Armed Texan residents are protecting their homes against what they view as the intrusive policies of utility companies that are trying to install smart meters in their homes.
According to Associated Press, one resident has even put up a sign on her property that reads "No trespassing" and "No smart meters". Thelma Taormina said, although she keeps a gun on her property to protect herself against intruders, the last time she had to use it was to scare off a persistent utility worker. "We have rights to choose what appliances we want in our home," she said.
Others, AP reports, are building steel cages around their traditional electric meters and refusing to let the utility companies bring in the new technology. One public utility commission meeting attendee compared the policy of the power companies to the Gestapo.
Although smart meters are, according to the utility companies, designed to make our homes more efficient by relaying data back from the grid and allocating the appropriate resources - along with a dearth of other data - residents believe the systems could be utilised to spy on them.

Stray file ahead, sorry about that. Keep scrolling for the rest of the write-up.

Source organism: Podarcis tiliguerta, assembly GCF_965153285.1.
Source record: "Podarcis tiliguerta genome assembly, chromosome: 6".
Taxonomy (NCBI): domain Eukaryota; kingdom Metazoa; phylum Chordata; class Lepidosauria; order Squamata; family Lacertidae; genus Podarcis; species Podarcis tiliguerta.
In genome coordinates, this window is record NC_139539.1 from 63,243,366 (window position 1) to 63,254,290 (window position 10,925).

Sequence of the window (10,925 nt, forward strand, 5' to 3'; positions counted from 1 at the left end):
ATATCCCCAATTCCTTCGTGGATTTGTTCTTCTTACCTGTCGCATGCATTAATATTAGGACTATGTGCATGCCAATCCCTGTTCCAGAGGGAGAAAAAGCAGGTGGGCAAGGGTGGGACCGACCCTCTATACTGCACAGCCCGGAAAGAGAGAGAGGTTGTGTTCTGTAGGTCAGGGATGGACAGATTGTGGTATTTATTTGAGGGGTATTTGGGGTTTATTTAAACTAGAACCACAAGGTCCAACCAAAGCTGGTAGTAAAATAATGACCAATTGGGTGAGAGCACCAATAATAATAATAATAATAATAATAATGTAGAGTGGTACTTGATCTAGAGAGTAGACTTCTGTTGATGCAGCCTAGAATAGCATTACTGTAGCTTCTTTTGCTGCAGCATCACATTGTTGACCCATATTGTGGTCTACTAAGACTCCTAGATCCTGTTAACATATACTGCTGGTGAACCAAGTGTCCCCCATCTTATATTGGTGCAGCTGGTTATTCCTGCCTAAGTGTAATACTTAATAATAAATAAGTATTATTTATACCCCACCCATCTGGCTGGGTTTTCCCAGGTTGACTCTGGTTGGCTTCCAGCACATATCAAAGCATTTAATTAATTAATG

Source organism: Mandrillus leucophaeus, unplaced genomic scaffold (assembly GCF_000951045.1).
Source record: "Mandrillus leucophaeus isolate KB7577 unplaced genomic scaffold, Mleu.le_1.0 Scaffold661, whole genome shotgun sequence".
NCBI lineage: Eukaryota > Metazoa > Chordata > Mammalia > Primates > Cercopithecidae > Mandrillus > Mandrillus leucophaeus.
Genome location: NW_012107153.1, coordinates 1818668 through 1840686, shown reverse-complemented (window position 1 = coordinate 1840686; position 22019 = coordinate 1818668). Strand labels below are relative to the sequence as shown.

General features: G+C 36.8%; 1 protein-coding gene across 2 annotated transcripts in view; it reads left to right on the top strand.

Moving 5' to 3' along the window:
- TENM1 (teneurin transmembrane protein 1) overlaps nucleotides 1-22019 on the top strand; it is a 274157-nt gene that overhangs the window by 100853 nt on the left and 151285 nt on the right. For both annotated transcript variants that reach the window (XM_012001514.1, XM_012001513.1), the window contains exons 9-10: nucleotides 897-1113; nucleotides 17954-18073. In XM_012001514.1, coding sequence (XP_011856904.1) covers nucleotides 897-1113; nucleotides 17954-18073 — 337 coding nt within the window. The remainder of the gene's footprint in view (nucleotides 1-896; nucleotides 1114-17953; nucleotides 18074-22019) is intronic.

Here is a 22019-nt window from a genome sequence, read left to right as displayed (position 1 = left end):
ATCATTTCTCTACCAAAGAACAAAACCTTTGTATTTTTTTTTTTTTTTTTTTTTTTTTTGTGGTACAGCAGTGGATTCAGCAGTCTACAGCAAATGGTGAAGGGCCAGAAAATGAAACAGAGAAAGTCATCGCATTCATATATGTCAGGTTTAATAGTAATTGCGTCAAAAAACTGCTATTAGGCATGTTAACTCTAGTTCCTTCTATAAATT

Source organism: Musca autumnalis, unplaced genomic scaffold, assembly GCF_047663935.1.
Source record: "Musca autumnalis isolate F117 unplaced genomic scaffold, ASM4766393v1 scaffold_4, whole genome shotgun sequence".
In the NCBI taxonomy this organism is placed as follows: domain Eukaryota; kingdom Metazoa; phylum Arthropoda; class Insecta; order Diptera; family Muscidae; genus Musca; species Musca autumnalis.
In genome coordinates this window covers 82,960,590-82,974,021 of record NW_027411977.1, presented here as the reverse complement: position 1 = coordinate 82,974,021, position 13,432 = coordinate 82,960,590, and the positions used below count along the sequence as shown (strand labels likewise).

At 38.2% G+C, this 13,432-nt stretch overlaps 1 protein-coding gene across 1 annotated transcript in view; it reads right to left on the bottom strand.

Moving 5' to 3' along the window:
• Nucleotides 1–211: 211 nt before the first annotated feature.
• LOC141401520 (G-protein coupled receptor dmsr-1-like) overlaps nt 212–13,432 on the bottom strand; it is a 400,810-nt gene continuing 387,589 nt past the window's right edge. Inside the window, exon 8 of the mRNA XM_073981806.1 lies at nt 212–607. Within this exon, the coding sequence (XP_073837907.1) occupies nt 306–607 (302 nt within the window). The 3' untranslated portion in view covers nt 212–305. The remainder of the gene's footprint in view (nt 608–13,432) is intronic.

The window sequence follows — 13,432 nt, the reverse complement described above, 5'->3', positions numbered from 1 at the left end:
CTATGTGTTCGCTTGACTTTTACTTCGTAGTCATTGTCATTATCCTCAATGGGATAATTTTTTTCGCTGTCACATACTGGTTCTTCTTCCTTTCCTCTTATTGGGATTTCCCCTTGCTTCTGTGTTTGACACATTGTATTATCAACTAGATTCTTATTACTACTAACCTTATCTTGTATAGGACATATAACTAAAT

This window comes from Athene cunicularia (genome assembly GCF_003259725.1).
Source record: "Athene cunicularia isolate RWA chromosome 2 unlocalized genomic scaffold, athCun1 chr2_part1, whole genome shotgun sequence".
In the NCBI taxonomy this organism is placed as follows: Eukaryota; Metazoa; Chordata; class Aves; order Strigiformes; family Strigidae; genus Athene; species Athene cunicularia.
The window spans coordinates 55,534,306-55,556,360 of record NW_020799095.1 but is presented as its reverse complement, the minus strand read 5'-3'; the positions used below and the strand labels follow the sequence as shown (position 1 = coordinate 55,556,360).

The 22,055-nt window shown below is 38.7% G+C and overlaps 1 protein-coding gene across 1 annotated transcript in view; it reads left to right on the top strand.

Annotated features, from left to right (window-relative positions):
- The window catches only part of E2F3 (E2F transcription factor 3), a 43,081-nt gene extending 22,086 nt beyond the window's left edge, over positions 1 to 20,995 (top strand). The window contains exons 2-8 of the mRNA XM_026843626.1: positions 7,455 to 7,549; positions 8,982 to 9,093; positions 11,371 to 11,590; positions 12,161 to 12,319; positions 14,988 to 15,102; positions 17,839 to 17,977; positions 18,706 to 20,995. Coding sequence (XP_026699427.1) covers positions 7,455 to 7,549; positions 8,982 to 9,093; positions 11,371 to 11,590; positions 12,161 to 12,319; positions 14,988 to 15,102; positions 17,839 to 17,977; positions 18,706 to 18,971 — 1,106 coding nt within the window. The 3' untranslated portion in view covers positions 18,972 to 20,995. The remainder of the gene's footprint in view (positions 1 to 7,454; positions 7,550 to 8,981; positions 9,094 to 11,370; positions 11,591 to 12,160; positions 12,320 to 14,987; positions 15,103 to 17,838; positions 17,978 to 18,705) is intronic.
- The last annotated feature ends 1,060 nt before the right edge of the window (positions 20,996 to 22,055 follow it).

The presence of an electronic device that they do not own in their homes has raised fears that they could allow the authorities to spy on them, even going so far as to let them know when residents were awake. One said he would not "let somebody else control what I do in my house".
Others still are concerned - with no thanks to the government-sponsored scare-mongering about hacking - that malicious cyber attacks could take control of their homes or steal very personal data. There are also concerns about adverse health effects, specifically dangerous radio waves.
For now, AP reports, the residents are winning: utility company CenterPoint has told workers they must leave the premises immediately if smart meters are rejected, citing "tough resistance" as a safety worry for its employees.